Wireless network penetration testing—using tools and processes to scan the network environment for vulnerabilities—helps refine an enterprise’s security policy, identify vulnerabilities, and ensure that the security implementation actually provides the protection that the enterprise requires and expects. Regularly performing penetration tests helps enterprises uncover WLAN network security weaknesses that can lead to data or equipment being compromised or
destroyed by exploits (attacks on a network, usually by “exploiting” a vulnerability of the system),Trojans (viruses), denial of service attacks, and other intrusions.
Here is a great article I was reading on Cisco blogs and found it useful to post. Enjoy!
Sampa Choudhuri – Network security is a never-ending task; it requires ongoing vigilance. Securing your wireless network can be particularly tricky because unauthorized users can quietly sneak onto your network, unseen and possibly undetected. To keep your WLAN secure, it’s important to stay on top of new wireless vulnerabilities. By regularly performing a vulnerability assessment on your wireless network, you can identify and close any security holes before a hacker can slip through them.
With a WLAN vulnerability assessment, you’re figuring out what your wireless network looks like to the outside world on the Internet. Is there an easy way in to your network? Can unauthorized devices attach themselves to your network? A WLAN vulnerability assessment can answer these questions—and more.
1. Discover wireless devices on your network. You need to know everything about each wireless device that accesses your network, including wireless routers and wireless access points(WAPs) as well as laptops and other mobile devices. The scanner will look for active traffic in both the 2.4GHz and 5GHz bands of your 802.11n wireless network. Then, document all the data you collect from the scanner about the wireless devices on your network, including each device’s location and owner.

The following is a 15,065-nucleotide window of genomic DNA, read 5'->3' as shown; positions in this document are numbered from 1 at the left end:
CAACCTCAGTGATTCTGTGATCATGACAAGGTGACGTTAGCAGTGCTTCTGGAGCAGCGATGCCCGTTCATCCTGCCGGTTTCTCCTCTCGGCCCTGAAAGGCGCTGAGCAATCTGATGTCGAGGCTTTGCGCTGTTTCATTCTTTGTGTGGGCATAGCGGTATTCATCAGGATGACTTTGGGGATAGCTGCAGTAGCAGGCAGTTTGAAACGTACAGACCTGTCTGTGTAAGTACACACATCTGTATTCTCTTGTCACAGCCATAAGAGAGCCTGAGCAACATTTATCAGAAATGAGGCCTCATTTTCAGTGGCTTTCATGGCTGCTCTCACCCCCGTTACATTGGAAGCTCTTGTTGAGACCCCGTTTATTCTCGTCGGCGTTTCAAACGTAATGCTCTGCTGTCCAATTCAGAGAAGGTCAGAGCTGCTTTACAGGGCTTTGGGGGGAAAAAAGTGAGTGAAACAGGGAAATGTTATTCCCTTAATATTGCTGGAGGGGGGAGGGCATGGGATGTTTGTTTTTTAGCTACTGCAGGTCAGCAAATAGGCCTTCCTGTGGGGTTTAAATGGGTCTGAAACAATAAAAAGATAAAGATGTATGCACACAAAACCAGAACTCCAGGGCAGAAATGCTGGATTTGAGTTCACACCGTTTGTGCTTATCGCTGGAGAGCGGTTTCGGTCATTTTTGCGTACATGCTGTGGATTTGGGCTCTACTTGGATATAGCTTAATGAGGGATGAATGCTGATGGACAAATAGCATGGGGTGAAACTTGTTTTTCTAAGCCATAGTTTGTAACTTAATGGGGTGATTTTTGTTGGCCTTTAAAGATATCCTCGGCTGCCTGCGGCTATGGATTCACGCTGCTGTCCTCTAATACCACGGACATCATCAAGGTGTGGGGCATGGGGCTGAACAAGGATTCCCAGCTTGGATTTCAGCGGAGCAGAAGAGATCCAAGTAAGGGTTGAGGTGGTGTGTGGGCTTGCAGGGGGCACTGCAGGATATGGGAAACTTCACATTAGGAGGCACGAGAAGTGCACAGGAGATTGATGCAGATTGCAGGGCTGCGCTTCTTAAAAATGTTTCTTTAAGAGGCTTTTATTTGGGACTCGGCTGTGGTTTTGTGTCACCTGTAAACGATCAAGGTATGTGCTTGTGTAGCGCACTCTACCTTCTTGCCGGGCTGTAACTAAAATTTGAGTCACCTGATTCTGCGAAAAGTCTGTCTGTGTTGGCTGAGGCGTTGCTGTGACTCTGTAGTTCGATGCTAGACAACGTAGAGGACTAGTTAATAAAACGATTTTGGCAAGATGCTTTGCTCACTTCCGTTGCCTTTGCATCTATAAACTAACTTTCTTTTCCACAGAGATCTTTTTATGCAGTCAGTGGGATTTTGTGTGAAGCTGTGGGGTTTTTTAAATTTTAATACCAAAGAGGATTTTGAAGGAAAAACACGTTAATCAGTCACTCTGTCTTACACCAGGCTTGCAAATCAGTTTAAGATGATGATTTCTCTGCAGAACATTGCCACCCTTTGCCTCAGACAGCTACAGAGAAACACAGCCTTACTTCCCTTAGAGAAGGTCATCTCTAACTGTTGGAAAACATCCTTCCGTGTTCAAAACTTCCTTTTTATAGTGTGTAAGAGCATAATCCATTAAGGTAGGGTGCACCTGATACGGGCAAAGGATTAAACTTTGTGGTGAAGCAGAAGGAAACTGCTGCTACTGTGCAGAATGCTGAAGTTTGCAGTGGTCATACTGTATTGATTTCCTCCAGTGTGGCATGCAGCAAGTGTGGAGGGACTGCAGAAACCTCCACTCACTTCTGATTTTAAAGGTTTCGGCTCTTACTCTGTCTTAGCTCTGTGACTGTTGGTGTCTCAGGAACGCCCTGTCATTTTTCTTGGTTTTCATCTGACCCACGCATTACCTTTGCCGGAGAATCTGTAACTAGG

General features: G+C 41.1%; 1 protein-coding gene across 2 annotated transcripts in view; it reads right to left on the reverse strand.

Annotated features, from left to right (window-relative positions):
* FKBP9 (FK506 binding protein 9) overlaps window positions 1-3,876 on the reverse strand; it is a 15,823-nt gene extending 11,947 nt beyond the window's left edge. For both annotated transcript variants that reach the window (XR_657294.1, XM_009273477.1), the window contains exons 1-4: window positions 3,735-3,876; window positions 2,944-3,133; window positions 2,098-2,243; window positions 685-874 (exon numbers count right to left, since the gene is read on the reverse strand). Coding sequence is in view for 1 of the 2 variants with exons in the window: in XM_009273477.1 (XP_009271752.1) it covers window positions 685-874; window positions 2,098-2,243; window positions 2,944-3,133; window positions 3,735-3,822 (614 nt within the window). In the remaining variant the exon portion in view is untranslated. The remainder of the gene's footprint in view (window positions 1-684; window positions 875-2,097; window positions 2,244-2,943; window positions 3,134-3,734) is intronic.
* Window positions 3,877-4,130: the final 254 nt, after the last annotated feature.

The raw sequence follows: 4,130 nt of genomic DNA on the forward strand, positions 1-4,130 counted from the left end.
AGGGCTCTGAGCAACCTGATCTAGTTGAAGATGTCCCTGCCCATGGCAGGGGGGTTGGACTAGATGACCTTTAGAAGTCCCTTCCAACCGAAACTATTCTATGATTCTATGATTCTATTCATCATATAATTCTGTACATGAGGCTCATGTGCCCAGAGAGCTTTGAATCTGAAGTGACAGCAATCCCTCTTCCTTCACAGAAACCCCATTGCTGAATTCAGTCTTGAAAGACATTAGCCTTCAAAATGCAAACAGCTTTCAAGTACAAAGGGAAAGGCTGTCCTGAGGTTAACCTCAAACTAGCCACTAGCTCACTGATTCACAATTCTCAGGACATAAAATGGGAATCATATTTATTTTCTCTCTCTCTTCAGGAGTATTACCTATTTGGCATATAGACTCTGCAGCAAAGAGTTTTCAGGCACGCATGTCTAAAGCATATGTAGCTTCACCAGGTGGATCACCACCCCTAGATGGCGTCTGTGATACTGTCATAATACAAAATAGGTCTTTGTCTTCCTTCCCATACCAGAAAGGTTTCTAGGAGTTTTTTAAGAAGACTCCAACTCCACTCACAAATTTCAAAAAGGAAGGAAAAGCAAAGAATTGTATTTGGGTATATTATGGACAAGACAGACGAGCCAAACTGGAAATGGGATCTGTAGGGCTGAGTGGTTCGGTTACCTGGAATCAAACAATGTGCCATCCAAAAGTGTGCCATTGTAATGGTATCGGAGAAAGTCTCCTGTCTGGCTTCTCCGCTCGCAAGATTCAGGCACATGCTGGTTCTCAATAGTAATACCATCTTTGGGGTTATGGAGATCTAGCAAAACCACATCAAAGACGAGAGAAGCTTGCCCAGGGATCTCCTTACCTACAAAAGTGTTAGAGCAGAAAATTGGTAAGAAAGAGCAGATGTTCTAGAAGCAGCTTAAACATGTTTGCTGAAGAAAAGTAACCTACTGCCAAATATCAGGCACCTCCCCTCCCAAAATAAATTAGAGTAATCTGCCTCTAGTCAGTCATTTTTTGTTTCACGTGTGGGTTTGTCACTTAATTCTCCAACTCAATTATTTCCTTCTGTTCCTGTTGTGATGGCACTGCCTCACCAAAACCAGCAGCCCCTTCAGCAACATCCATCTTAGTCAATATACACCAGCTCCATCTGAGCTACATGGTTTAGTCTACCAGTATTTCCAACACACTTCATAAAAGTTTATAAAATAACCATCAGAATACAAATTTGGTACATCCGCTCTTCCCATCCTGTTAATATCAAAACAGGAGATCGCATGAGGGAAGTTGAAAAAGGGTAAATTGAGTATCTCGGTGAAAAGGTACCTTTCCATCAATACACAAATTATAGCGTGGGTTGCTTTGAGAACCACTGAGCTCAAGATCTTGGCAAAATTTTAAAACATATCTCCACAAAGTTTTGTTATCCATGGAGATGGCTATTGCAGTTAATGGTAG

2. Hunt down rogue devices. Rogue devices are wireless devices, such as an access point, that should not be on your network. They should be considered dangerous to your network security and dealt with right away. Take your list of devices from the previous step and compare it to your known inventory of devices. Any equipment you don’t recognize should be blocked from network access immediately. Use the vulnerability scanner to also check for activity on any wireless bands or channels you don’t usually use.
Read the 5 Steps here:
- Biggest Wireless Threat….. The Admins? (netsecurityit.wordpress.com)
Trojan malware evolving swiftly as hackers customise code according to their needs
Citadel banking Trojan evolving through ‘open source’ development
Citadel, a computer Trojan that targets online banking users, is evolving and spreading rapidly because its creators have adopted an “open source” development model, according to researchers from cyberthreat management firm Seculert. The new piece of malware is based on ZeuS, one of the oldest and most popular online banking Trojans. ZeuS was abandoned by its creator in late 2010 and its source codeleaked online a few months later.
“Seculert’s Research Lab discovered the first indication of a Citadel botnet on December 17th, 2011,” the security company claimed. “The level of adoption and development of Citadel is rapidly growing.”
Seculert has identified over 20 botnets that use different versions of this Trojan. “Each version added new modules and features, some of which were submitted by the Citadel customers themselves,” the company said.
The most interesting aspect of Citadel is its development process, which is similar to the ones behind community-supported open source projects. “Similar to legitimate software companies, the Citadel authors provide their customers with a User Manual, Release Notes and a License Agreement,” Seculert said.
- Read More Here: http://www.computerworld.com/s/article/9224112/Citadel_banking_malware_is_evolving_and_spreading_rapidly_researchers_warn
- Citadel Banking Malware Is Evolving and Spreading Rapidly, Researchers Warn (pcworld.com)
- Malware devs embrace open-source (go.theregister.com)
- Collaboration Fuels Rapdid Growth of Citadel Trojan (krebsonsecurity.com)